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Old 2nd October 2017, 15:28   #1
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Default Andy Mitten: Manchester United MUST put money back into Old Trafford

Andy Mitten: Manchester United MUST put money back into Old Trafford

Daily Post columnist Andy Mitten on why the Red Devils' must at least fork out for a lick of paint on their stadium

08:59, 22 SEP 2017

Manchester United’s revenues exceeded £500m for the second consecutive year and are forecast to be closer to £600m next year. Despite record outlays on players and wages, United are making vast profits (£80m this year) and debts are declining, yet Old Trafford, the great old home of the team has had no significant developments for over a decade.

As huge new stadiums from Atlanta to Madrid wow football fans, the 76,000 seater in M16 looks less cutting edge, more fraying around the edge.

Even with all the changes which continue outside the ground, as pubs close and tram tracks go down, fans love the giant red cavity. Yet some of the vast monies coming into the club can help right some of the wrongs.

Though United have said little publicly, the club looked at dozens of ideas to expand the main Sir Bobby Charlton stand, the only single tiered part of Old Trafford, but so far there has been nothing. Fans wouldn’t mind if it contained some high yield executive seats to help pay for another 10,000 or 14,000 seats, with Ed Woodward stating that demand for the club’s executive facilities were at an all-time high.

There are other issues. Old Trafford’s roof swoops too low and shrouds the stadium in a dark cloak. Designed in 1995 when pitches weren’t as advanced and couldn’t grow as now, it doesn’t help with the atmosphere.

Old Trafford was once at the vanguard of English stadia development, be it for executive facilities, a long-term development plan or boasting terraces and seats on all four sides. It was bigger and better than the rest - louder too - but the gap is closing, both in terms of capacity and aesthetics. What was acceptable in 1967 isn’t in 2017. The concrete concourses are dated, the leg room is among the smallest in football. Manchester City, Spurs, Arsenal, Liverpool, have all spent far more on their homes than at Old Trafford in the last 10 years. Chelsea are planning to rebuild Stamford Bridge.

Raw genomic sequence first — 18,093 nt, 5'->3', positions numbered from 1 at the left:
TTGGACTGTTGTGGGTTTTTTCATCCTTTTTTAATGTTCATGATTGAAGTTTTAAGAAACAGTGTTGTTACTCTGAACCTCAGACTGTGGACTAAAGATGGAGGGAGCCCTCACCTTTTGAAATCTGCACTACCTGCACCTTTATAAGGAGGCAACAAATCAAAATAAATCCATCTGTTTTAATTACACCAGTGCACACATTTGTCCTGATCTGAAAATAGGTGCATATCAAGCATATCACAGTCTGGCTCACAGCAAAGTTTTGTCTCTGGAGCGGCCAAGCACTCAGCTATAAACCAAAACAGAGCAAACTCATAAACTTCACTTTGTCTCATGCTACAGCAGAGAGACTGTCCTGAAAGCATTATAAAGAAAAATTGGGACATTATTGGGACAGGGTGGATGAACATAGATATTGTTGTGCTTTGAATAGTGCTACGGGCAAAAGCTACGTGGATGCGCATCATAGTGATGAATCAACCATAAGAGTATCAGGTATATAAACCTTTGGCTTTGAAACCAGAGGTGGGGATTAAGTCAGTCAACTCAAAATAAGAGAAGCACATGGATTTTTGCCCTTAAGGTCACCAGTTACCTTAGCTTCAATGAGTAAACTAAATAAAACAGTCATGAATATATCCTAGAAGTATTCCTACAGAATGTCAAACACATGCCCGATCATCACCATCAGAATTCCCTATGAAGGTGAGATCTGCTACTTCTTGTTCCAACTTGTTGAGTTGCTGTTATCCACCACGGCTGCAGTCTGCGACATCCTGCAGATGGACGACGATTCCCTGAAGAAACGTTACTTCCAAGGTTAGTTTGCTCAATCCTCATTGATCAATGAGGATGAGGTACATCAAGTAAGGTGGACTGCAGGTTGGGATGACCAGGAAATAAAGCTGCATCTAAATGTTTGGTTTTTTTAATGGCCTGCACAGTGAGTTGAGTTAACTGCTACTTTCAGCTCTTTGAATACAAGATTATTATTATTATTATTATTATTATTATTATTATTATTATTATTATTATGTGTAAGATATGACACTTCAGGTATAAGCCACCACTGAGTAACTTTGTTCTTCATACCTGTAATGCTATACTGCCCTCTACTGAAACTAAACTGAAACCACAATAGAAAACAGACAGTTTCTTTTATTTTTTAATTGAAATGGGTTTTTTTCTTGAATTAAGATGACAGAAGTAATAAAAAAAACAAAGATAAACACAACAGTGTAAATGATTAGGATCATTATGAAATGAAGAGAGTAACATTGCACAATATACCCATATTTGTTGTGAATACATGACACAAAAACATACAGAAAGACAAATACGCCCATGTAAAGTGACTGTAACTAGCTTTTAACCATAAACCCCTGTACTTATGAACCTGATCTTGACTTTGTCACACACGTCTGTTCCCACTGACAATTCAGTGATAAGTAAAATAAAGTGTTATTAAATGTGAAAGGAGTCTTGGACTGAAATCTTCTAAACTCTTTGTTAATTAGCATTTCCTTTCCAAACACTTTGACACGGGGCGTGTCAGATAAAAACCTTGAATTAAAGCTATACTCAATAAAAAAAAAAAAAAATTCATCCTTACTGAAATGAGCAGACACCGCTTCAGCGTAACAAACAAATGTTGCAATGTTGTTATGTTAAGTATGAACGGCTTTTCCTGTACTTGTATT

Granted, those other clubs English needed to redevelop, but Real Madrid and Barcelona, the two giants United should be measuring themselves against, plan significant stadia development to their own ageing homes.

United should spend money on Old Trafford now, starting with a lick of paint on the flaking white girders above the roof.

The stadium sells out for every league game and the demand is there for a bigger capacity. The club have moved from not being in favour of safe standing to supporting it. Be bold, push for it. The fans want it, the team will benefit from it.

Build another deck above the main stand too, the technology exists and it’ll bring more uniformity to sort the roof out. Crucially, it’ll help with the changes needed to offer more disabled places inside the stadium.

It won’t yield results as quickly as a centre forward, but it’s a solid investment – as every single ground development has been at Old Trafford since the club took the gamble of leaving cramped Clayton next to the chemical works for the west of the city in 1909.

Standing still means moving backwards. I recently visited Hillsborough for the first time since Sheffield Wednesday were in the Premier League and it was like a 90s throwback, an example of Yorkshiremen taking their ‘change is not good’ mantra too far. I half expected Jarvis Cocker to turn up in a whirl of Blairism.

Hillsborough was once more modern than Old Trafford and hosted more games at Euro ’96 than any other apart from Wembley. Hillsborough wouldn’t come close to being selected for a major tournament now.

Tradition is great and nobody wants a soulless bowl where the club’s latest sponsors approach you mid match and ask you try their noodles or a sip of spritz. But nor do fans want another 15 years with no developments, especially when the demand exists to sell more tickets and give some of the young supporters of the future a chance to see their red-shirted heroes.
Our lives begin to end the day we become silent about things that matter. Martin Luther King
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